Guardians boasts an emotional through-line in plumbing the characters’ and their reservoirs of emotional instability, but the script is an unwieldly beast with many itches and temptations all crashing together as the film stutters and staggers between the characters on Ego and Rocket, Groot, Yondu, and Nebula who, for reasons uninteresting, end up captured by Yondu’s crew. It’s extraordinarily haphazard storytelling, jilting sub-plots to hustle over to other characters in a flurry of energy. This is, I suppose, akin to the scrappy, unfinished tone the franchise endearingly aspires to, so the narrative nonsense is something of an oxygen source for the herky-jerky screenplay. The plotting faults aren’t exactly failures of the film, per-se, or rather, they don’t detract from the experience as much as they should. They don’t exactly add anything either, but I do admire the screenplay’s disinterest in catering to a typical main storyline with all the tendentious storytelling that entails. Instead, Gunn’s film is drawn to the marginalia, the emotional sidelines of the characters that might remain dormant if subjected to a more gung-ho, forward-thrust narrative.
So, while Guardians relishes the sloppy mania of the raffish characters and their combustible brew of interpersonal strife and competitive camaraderie, everyone is emotionally wounded this time out, for better and worse. The performances fall in line: they are, if anything, more forced than before, with some of the characters straining to mimic their comic effusions with an equal and opposite sense of dramatic ambiguity. Pratt is as good as ever, Bautista relishes Drax’s maniacal exultancy (sometimes to the film’s detriment when the script reduces Drax to a comic punchline), and Cooper is as hostile as in the first film, but the script demands that he emote more than the character is willing to handle. Saldana is a touch indifferent here, but she is also sidelined by the film’s writing, so one understands why she might be peeved.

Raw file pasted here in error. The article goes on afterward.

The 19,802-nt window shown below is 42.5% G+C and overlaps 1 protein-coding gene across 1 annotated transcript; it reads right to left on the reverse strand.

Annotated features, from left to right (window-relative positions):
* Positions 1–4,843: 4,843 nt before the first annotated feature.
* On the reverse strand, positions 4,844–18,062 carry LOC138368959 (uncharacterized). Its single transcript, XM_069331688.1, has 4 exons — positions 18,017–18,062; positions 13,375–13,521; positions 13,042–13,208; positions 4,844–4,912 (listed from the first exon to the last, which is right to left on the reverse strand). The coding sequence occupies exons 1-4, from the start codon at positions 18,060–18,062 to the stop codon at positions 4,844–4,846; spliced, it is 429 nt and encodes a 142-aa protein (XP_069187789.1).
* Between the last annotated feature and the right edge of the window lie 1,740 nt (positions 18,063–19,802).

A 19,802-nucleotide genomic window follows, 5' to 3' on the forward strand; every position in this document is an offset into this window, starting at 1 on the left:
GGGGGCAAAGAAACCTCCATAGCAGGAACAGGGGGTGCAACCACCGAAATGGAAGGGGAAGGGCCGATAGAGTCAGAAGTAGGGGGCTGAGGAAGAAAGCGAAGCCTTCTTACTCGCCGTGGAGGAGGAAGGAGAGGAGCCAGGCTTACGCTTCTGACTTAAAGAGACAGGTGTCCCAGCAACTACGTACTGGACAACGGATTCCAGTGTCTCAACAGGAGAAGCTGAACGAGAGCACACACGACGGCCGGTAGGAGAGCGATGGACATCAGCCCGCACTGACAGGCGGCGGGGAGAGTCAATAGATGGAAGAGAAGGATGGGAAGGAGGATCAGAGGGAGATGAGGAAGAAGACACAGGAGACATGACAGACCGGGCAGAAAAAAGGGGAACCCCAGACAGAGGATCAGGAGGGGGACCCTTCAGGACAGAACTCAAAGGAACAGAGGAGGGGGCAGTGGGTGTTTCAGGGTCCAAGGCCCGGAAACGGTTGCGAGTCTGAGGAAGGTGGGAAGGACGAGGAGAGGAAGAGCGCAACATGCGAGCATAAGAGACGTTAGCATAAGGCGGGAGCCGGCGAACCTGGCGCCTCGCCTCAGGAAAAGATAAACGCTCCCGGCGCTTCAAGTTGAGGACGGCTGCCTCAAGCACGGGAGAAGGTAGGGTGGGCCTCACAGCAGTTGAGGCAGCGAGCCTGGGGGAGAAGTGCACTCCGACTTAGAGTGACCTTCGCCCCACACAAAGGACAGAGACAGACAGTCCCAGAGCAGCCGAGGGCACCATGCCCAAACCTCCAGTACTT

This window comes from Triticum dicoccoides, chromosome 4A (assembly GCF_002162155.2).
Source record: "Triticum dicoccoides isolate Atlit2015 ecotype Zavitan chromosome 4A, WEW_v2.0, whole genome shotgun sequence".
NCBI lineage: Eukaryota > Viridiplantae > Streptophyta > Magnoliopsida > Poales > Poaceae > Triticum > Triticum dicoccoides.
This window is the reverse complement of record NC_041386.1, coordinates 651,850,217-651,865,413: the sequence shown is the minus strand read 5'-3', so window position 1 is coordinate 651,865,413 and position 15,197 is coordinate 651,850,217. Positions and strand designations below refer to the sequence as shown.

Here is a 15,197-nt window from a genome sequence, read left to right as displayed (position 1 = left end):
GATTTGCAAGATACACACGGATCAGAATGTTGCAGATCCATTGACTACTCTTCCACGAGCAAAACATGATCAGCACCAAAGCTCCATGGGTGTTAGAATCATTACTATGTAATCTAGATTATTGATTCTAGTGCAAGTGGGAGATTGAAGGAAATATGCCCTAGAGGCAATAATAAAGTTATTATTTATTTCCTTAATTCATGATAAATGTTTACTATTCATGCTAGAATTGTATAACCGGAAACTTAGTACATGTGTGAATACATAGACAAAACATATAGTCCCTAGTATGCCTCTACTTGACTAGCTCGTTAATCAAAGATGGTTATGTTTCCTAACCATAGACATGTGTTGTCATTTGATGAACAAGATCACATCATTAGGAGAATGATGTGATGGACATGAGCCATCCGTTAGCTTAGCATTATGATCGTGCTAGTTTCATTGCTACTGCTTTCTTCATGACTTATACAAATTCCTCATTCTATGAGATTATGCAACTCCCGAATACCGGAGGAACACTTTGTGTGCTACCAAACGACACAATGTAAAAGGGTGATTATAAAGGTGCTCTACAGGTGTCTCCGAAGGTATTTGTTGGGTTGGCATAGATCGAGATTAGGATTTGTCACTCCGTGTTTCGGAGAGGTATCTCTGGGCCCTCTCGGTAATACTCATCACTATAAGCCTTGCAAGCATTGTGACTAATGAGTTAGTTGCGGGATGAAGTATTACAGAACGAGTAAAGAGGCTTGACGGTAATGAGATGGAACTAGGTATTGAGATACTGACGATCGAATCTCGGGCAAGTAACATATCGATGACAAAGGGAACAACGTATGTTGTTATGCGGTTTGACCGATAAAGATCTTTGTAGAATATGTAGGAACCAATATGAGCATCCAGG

The real odd mark is Diesel’s Groot, who vacillates between highlight and nadir several times throughout, the script obviously infatuated with his toddler-like innocence and semi-incompetent understanding of everyone around him. Here, the film too often hits too hard in the wrong direction, inflating its jokes from sly shivs into full-on, minutes-long slapstick set-pieces. The prognosis for these scenes mostly depends on your tolerance for films that are both very aware of how cute they are very much keen that you know it. The guardians are entertaining company enough as it is, and they don’t need the film to stop for several minutes at a time to underline why and how.